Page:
The billion-dollar abortion industry could get a cut as they counsel college and university health centers on how to become abortion vendors.

And we have not even begun to consider other risks. As I’ve written before, such life-ending drugs have been used by abusers and estranged partners to end the lives of wanted children, when drugs were slipped to women without their consent.

No language in the bill restricts the use of taxpayer dollars or student fees to fund campus abortions, and no need for such a dangerous precedent is apparent. In fact, a recent study showed that all University of California or California State University campuses are within an average of 5.97 miles of a medical abortion provider.

However, if abortion advocates consider abortion providers inaccessible at 6 miles, what kind of attention is being given to emergency care should a woman experience a dangerous complication?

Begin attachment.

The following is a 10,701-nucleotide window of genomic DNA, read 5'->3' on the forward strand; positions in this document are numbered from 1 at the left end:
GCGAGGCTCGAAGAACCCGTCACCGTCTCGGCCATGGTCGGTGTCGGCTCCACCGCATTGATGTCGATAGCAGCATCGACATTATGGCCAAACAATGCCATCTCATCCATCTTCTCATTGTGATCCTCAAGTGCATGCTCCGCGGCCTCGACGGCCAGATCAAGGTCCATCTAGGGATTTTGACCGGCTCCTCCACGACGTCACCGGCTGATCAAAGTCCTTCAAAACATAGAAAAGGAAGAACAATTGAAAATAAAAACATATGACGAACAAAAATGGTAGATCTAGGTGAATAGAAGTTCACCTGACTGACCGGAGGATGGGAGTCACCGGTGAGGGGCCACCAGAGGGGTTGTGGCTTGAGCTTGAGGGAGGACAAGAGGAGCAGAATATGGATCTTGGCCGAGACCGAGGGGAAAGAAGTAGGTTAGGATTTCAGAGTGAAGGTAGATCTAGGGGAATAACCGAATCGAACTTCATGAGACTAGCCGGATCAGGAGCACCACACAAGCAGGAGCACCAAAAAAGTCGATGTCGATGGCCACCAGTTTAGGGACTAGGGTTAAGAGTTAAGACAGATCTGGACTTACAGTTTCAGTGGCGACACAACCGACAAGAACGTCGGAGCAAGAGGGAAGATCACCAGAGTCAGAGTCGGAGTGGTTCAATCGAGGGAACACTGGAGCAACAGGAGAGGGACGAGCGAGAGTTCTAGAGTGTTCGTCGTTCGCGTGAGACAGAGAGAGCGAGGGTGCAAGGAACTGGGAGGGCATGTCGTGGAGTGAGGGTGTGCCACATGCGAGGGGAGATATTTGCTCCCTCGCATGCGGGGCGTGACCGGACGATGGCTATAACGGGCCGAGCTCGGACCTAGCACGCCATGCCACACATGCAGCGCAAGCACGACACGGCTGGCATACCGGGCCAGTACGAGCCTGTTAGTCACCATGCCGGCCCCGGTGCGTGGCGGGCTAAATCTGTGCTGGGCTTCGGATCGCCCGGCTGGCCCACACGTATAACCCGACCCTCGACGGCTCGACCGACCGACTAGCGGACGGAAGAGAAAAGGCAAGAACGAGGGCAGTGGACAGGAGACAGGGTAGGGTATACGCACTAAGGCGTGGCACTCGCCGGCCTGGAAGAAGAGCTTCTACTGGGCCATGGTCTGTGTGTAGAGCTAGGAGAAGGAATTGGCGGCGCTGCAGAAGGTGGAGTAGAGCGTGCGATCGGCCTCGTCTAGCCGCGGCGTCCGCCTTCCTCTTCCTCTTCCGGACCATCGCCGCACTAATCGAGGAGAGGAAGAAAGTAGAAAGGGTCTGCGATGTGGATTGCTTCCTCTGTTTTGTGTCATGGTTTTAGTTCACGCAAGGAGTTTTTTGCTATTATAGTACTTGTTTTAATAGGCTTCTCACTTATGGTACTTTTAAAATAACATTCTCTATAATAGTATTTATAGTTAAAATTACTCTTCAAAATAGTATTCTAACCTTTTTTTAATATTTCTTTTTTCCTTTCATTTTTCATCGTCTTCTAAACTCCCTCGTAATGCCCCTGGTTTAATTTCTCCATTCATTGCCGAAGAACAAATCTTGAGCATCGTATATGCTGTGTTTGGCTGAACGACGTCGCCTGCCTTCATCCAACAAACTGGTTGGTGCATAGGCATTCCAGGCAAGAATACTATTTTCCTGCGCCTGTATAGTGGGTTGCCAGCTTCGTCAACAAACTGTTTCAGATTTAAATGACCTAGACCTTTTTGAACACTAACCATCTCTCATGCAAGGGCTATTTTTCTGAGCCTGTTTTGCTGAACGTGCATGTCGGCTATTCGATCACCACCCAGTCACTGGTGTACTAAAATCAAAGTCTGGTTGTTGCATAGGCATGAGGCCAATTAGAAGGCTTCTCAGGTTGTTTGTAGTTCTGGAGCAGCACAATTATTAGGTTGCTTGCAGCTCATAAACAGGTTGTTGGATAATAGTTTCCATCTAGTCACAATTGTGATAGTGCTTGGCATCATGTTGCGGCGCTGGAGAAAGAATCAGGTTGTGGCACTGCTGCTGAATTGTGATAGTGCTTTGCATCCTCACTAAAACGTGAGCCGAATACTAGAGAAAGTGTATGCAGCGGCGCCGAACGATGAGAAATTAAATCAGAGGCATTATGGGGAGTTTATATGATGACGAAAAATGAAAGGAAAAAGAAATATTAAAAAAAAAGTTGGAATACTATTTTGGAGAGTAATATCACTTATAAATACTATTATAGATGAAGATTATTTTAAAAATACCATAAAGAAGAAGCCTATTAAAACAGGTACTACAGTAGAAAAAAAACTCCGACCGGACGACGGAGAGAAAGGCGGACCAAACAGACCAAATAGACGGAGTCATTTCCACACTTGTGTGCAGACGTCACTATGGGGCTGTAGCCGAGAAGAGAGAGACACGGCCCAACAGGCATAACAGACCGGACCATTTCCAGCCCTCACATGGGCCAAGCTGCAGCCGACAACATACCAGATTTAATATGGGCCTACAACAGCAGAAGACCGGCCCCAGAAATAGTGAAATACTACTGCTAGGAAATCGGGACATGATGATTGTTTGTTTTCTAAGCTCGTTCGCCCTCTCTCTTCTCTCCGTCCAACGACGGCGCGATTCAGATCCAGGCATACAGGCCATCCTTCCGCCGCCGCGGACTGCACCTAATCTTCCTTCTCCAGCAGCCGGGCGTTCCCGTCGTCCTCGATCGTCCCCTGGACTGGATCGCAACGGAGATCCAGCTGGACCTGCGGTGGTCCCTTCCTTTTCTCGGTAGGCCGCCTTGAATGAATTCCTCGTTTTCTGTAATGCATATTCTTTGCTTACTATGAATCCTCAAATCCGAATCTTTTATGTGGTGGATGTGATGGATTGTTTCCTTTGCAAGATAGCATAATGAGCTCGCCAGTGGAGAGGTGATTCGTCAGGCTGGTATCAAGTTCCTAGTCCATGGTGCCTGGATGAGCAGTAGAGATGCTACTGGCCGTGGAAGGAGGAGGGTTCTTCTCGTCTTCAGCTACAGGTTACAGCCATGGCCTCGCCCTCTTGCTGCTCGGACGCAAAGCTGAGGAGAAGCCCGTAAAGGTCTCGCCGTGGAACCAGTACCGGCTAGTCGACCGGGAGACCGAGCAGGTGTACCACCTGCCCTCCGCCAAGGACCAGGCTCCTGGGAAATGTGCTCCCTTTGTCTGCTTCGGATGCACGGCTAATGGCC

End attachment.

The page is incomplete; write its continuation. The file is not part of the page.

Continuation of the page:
CSU officials have talked with the media, expressing concerns that such a mandate “would impose severe costs for liability insurance, safety improvements, medical training and round-the-clock phone support for medical emergencies.”

“Currently our CSU health centers offer basic health services, however, the administration of medications still requires a level of expertise that our health center staff may not have,” said Toni Molle a spokeswoman for the CSU chancellor’s office, in an interview with the Associated Press.

Given that the stakes are life and death, health center staff should not be tasked with such deadly drugs.

Across California, more than 90 Students for Life groups are now mobilizing on their campuses hosting displays, demonstrating, petitioning, and speaking at community and church events in opposition of SB320. They will continue to demand elected officials protect women’s lives and health by keeping abortion drugs off their campuses.